I would say before this I believed in angels helping people, but someone hearing the audible voice of God or prophesying for the future..I wasn’t so sure I believed. But why? If God did those things in the Bible, why not today? Most in the Bible who experienced these events were regular people and some of the worst sinners (take Saul/Paul for example). Does God not have the same power now as then as well? Most Christians believe that God orchestrates seemingly normal events and occurrences for His purpose and plan. But doing “supernatural” things like those listed earlier..c’mon..get real.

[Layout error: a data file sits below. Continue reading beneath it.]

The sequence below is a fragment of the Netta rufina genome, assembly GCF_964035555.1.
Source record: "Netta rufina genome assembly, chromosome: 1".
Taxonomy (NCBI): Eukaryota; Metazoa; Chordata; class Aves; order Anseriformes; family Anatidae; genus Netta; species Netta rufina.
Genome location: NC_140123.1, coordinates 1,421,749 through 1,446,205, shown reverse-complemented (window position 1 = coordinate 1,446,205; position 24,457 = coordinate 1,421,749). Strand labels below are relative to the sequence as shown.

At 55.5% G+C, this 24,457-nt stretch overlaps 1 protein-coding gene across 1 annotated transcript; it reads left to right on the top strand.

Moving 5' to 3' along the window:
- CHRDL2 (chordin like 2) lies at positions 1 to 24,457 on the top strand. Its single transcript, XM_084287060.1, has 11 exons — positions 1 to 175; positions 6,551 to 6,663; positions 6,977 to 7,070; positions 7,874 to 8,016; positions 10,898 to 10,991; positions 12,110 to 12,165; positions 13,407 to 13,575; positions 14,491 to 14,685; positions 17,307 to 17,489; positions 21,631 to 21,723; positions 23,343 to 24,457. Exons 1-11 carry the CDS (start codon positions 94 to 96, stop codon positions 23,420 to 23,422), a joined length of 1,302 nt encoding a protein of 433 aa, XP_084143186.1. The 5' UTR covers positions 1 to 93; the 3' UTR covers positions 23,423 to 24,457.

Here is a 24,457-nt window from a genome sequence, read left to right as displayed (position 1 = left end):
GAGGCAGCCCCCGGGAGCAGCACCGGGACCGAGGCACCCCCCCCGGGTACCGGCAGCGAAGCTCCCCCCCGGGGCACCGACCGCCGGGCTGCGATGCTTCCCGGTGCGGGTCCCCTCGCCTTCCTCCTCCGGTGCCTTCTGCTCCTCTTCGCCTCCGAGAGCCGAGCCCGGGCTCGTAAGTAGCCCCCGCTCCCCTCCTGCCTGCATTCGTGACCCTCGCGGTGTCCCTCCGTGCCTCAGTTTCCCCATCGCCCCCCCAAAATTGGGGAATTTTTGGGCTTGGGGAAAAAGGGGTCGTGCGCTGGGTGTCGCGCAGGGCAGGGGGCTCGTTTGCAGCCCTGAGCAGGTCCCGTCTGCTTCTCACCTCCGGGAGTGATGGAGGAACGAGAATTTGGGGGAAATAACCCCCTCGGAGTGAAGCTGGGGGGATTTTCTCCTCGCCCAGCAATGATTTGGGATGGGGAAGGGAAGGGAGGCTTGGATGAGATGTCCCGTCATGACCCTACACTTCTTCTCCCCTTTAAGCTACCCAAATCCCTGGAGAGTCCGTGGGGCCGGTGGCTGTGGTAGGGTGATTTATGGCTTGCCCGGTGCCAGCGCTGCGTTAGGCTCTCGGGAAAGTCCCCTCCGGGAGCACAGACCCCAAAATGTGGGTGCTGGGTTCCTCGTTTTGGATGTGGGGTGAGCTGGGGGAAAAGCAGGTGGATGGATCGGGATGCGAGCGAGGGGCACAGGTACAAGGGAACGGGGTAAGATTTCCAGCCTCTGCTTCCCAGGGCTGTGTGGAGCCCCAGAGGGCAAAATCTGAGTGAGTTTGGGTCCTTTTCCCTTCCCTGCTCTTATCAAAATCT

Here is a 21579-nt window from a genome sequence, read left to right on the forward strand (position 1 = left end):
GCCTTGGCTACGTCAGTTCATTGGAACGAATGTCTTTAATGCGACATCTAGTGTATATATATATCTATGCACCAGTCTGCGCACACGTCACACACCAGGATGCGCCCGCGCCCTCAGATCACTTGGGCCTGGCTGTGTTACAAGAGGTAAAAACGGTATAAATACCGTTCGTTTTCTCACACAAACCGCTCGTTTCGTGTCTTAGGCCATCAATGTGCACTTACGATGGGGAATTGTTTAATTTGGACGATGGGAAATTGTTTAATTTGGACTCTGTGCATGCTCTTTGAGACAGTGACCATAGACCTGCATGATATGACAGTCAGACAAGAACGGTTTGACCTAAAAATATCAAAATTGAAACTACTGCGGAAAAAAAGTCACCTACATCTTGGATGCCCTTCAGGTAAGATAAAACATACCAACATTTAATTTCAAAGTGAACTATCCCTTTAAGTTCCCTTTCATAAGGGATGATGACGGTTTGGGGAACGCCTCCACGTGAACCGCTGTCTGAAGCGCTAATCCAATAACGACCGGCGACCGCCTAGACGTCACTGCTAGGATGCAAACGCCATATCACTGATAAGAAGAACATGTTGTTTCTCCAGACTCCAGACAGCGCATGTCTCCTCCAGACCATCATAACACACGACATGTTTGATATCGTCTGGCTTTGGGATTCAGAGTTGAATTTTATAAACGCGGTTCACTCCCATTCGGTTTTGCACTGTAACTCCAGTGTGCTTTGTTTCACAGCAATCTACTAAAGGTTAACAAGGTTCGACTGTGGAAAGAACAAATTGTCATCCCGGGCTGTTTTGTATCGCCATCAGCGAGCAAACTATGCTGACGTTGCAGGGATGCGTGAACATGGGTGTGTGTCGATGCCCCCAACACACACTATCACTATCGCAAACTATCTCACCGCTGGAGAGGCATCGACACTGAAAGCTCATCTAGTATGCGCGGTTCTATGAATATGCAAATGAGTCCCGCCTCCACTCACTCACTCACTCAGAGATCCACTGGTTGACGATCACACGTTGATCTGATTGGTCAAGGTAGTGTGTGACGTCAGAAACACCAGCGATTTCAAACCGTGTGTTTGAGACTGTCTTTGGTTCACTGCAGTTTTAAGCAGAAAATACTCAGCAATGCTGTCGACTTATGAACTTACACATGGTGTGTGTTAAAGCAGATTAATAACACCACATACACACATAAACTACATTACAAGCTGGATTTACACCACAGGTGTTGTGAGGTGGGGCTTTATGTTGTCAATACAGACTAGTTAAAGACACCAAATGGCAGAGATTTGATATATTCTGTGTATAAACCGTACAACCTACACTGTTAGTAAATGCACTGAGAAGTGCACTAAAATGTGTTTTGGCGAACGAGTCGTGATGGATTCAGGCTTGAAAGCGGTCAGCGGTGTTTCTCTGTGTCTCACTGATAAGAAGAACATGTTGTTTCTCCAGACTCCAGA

I would challenge all of us to reflect on why we may put limits on what God either can or does do still today. Does this also reveal a lack of faith and add more stress, worry, and anxiety because we put limits on what God can and will do today in your life or our world? How would your life be different if you believed God can and still does “supernatural” things like those which occurred in the Bible today? If God did them then… again, why not now?

Leadership Lessons From David

Today’s reading is 1 Samuel 30 and Psalm 31.

One of the things I love about writing for Bible Journal is it really makes me take a step back and ask myself what God is teaching us through Scriptures where I may have easily glanced over it during a quick read. Today, I was blown away by 2 great leadership examples through David in 1 Samuel 30.